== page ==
The six countries of the Western Balkans region are facing a new set of economic challenges, despite a better-than-expected rebound from the recession caused by the COVID-19 pandemic, according to the latest report. Regular economic report on the Western Balkans (#21 in the series).
GDP growth in the region reached 7.4% in 2021, following a contraction of 3.2% in 2020. This return to growth has led to significant job creation, with employment demand helping to reduce the poverty in the six Western Balkan economies. In 2021, the employment rate in the Western Balkans reached a historic high of 45.8 percent, mainly due to the recovery of employment in Serbia and Kosovo.
Growth was driven by an exceptionally strong rebound in consumption, helped by both fiscal stimulus and pent-up demand, as well as an easing of movement and travel restrictions.
However, the post-pandemic recovery has been interrupted, as the war in Ukraine sends shockwaves throughout the region. Growth in the Western Balkans is now forecast at 3.1% in 2022.
“Despite a strong rebound from the pandemic, the Western Balkans now face a new set of challenges, compounded by the war in Ukraine, including rising energy and food prices, high inflation and a slowdown in trade and investment,” said Linda Van Gelder, World Bank Country Director for the Western Balkans. “Prudent political support will be needed to enable the Western Balkans to weather these crises and protect the important gains made in 2021, including poverty reduction. »
The downside risks to the region’s economic outlook are daunting. An expanded conflict or protracted war in Ukraine could trigger further disruptions to global trade and energy and food prices. Refinancing risks could arise if external financial market conditions continue to tighten. Debt sustainability could become a concern if limited fiscal space is eroded by policy responses to rising energy and food prices amid rising refinancing costs.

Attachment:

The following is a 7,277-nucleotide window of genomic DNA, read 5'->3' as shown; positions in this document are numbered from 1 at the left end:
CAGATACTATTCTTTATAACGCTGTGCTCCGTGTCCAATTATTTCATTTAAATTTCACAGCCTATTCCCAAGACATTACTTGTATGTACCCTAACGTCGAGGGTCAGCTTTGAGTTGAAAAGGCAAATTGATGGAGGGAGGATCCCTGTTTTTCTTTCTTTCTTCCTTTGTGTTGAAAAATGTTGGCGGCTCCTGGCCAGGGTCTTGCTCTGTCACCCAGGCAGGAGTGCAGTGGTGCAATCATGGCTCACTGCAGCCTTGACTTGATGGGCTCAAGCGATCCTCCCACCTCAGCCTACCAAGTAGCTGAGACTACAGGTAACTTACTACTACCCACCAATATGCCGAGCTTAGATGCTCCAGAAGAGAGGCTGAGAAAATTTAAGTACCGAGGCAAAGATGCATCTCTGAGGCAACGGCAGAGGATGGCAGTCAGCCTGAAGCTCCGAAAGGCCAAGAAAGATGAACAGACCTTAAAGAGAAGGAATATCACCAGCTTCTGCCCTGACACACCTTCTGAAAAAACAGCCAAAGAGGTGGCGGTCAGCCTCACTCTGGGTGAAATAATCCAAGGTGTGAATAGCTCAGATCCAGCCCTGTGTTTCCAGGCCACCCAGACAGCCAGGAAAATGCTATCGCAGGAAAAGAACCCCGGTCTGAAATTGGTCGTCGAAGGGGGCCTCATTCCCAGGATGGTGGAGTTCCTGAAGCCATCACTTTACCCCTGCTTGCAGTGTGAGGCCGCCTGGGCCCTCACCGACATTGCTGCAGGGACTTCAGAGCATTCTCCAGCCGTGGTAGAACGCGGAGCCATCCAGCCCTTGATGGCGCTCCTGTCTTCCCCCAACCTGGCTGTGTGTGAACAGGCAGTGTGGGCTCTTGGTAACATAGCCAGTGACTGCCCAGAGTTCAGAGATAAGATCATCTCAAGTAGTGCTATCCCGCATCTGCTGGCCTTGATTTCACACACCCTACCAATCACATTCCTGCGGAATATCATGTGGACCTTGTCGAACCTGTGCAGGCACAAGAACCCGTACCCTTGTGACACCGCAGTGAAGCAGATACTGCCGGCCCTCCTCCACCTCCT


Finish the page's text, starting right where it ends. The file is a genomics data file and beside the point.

“In such an environment, government policy must focus on building resilience and implementing structural reforms to support growth and weather crises. » said Sanja Madzarevic-Sujster, senior economist at the World Bank and one of the lead authors of the report. “With limited fiscal space, countries will need to carefully weigh the costs and benefits of new spending commitments in response to rising energy and food prices, prioritizing the most vulnerable households. »
In the context of the energy crisis in Europe, the report also provides an assessment of the vulnerability of Western Balkan countries to energy price shocks, the measures adopted by governments to mitigate the impacts, and how the crisis can affect the ongoing green energy transition. Before.
“In responding to the current energy crisis and ensuring the protection of the most vulnerable households and businesses, the Western Balkans should also not lose sight of its long-term objectives of ensuring energy security and resilience within the framework of of the green reform program,” he adds. Richard Record, senior economist at the World Bank and one of the lead authors of the report.
The report argues that sustainable growth cannot take place without structural reforms aimed at boosting productivity, increasing competition, investing in human capital and strengthening governance. Measures to reduce the costs of business regulation, increase market competition, support labor market participation and strengthen the independence of public institutions would all support growth in an uncertain environment.